Michael Hunter, MD on Medika Life

Vision and COVID-19

THERE IS A GENETIC LINK BETWEEN COVID-19 RISK and the leading cause of vision loss in people 50 and older, age-related macular degeneration (AMD).

In summary, those with AMD have a higher risk for COVID-19 infection and severe disease. This increased risk has a genetic basis.

What is macular degeneration?

Age-related macular degeneration (AMD) is an eye condition that can worsen over time. AMD is the leading cause of severe, permanent vision loss in older individuals.

Eye anatomy. https://en.wikipedia.org/wiki/Macula

The macula wears down in AMD. The retina is the nerve tissue — at the back of the eye — that senses light.

AMD occurs when the small central portion of your retina, the macula, wears down. The retina is the nerve tissue that senses light and is at the back of your eye.

Below are fundus photographs of the right eye (top image) and left eye (bottom image), seen from the front so that the left in each image is to the person’s right. The gaze is on the camera, so the macula is in the center of the image in each picture. The optic disc is towards the nose.

https://en.wikipedia.org/wiki/Macula
https://en.wikipedia.org/wiki/Macula

Because AMD occurs with increasing age, it is often called age-related macular degeneration. While AMD doesn’t usually cause blindness, it might cause severe visual loss.

Another macular degeneration form (Stargardt disease or juvenile macular degeneration) affects children and young adults.

COVID-19 and macular degeneration

Scientists have discovered a genetic link between COVID-19 infection and age-related macular degeneration.

COVID-19 and AMD are associated with variations in the PDGFB gene. This gene has a role in new blood vessel formation (and is linked to abnormal blood vessel changes that occur with age-related macular degeneration).

Researchers analyzed genetic data from over 16,000 individuals with age-related macular degeneration, more than 50,000 people with COVID, and control groups. Here is Boston Univerity researcher Lindsay Farrer, Ph.D., chief of biomedical genetics, speaking in a news release:

“Our analysis lends credence to previously reported clinical studies that found those with AMD have a higher risk for COVID-19 infection and severe disease, and that this increased risk may have a genetic basis.”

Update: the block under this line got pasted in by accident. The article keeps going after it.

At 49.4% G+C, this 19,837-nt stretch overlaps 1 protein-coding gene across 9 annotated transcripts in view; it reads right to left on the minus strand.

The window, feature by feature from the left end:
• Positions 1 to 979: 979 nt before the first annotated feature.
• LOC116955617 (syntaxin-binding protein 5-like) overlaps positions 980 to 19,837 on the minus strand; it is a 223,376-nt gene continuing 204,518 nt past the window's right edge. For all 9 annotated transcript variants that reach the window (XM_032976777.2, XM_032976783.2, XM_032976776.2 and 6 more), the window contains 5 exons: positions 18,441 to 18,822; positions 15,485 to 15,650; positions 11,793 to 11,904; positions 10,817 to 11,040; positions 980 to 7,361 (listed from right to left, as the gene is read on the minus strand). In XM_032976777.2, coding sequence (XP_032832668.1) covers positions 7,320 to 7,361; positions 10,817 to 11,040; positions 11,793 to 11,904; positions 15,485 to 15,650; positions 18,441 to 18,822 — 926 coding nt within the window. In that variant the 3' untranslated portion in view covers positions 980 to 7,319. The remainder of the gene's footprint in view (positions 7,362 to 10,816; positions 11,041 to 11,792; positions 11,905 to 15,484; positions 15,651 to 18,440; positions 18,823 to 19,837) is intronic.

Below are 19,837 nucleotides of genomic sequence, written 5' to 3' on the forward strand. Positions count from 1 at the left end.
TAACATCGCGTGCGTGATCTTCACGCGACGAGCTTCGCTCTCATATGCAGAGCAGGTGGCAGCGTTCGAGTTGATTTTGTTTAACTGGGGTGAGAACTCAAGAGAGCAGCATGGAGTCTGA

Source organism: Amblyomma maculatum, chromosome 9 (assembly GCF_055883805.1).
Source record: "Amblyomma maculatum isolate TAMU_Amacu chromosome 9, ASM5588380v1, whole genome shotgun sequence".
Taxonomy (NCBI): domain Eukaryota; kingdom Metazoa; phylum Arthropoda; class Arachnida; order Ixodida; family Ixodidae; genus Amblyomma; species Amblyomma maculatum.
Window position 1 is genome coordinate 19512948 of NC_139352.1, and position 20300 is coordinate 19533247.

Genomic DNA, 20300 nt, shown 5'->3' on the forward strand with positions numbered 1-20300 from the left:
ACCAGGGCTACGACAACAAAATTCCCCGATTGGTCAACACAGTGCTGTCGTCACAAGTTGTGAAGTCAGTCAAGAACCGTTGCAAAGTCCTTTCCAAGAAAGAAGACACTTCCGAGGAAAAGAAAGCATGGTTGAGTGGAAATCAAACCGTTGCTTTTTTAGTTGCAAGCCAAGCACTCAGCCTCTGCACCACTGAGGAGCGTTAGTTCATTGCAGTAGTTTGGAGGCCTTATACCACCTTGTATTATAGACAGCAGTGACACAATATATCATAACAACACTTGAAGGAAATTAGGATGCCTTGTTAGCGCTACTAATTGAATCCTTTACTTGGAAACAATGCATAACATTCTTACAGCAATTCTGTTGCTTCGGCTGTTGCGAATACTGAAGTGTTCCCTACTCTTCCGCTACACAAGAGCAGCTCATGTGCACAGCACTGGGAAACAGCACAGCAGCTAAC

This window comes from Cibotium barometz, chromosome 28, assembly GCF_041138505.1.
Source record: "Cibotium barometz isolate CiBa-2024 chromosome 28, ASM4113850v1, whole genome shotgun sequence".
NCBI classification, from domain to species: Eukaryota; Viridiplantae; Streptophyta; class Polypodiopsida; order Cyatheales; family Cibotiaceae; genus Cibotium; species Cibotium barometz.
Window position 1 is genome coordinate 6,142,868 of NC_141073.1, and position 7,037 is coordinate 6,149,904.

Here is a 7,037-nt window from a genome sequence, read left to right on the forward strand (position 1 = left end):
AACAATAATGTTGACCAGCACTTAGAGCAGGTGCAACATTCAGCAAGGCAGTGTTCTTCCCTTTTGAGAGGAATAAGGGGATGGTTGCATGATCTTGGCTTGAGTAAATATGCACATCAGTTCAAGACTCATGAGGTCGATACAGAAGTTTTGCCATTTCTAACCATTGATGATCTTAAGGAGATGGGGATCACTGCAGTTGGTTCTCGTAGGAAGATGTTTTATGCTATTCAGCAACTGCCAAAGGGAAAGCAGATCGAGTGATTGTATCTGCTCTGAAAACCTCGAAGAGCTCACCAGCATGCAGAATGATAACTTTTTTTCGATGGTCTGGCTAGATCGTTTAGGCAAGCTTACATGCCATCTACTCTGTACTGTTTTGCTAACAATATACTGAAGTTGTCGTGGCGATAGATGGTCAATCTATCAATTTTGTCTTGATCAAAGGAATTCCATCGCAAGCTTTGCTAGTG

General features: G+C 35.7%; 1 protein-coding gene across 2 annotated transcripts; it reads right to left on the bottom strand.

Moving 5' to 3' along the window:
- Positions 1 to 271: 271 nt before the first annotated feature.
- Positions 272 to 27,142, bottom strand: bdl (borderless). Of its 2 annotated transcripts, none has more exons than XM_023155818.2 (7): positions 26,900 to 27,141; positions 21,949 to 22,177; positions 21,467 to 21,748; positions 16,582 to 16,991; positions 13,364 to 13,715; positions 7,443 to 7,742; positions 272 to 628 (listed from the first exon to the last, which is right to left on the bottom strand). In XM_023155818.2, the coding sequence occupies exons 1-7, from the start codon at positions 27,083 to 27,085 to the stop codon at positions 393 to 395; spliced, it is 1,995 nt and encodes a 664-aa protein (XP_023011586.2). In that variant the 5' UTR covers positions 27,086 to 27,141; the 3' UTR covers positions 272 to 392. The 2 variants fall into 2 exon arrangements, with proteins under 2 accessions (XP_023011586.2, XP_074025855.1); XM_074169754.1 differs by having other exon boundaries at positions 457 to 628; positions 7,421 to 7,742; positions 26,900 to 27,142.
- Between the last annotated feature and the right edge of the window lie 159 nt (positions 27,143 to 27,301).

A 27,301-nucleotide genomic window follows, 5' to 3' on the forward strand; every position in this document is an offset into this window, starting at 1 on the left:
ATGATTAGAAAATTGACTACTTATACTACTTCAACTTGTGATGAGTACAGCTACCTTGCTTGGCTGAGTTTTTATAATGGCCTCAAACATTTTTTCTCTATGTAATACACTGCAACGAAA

Prior research showed that those with AMD have a 1.25 times increased risk of respiratory failure or death due to COVID, which is higher than other well-known risk factors such as type 2 diabetes (21 percent) or obesity (13 percent), according to the current researchers.

Reducing your AMD risk

I want to end with something actionable. How can you reduce your risk of getting age-related macular degeneration? The US Centers for Disease Control offers some tips:

  • Tell your eye doctor about your family history.
  • Get regular eye exams.
  • Don’t smoke.
  • Have a good cholesterol level

The Age-Related Disease Studies found that getting certain vitamins and minerals every day may slow the progression of the disease from the early or middle stages to the later stages. Specifically, combinations of the following vitamins can reduce the risk of late AMD by one quarter (25 percent):

  • Vitamin C
  • Vitamin E
  • Beta-carotene
  • Zinc
  • Copper

Green, leafy vegetables contain large amounts of many of these vitamins. For those with AMD progression to later stages, therapeutic interventions may include laser treatment or injections.

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Michael Hunter, MD
I received an undergraduate degree from Harvard, a medical degree from Yale, and trained in radiation oncology at the University of Pennsylvania. I practice radiation oncology in the Seattle area.

Michael Hunter, MD

I received an undergraduate degree from Harvard, a medical degree from Yale, and trained in radiation oncology at the University of Pennsylvania. I practice radiation oncology in the Seattle area.

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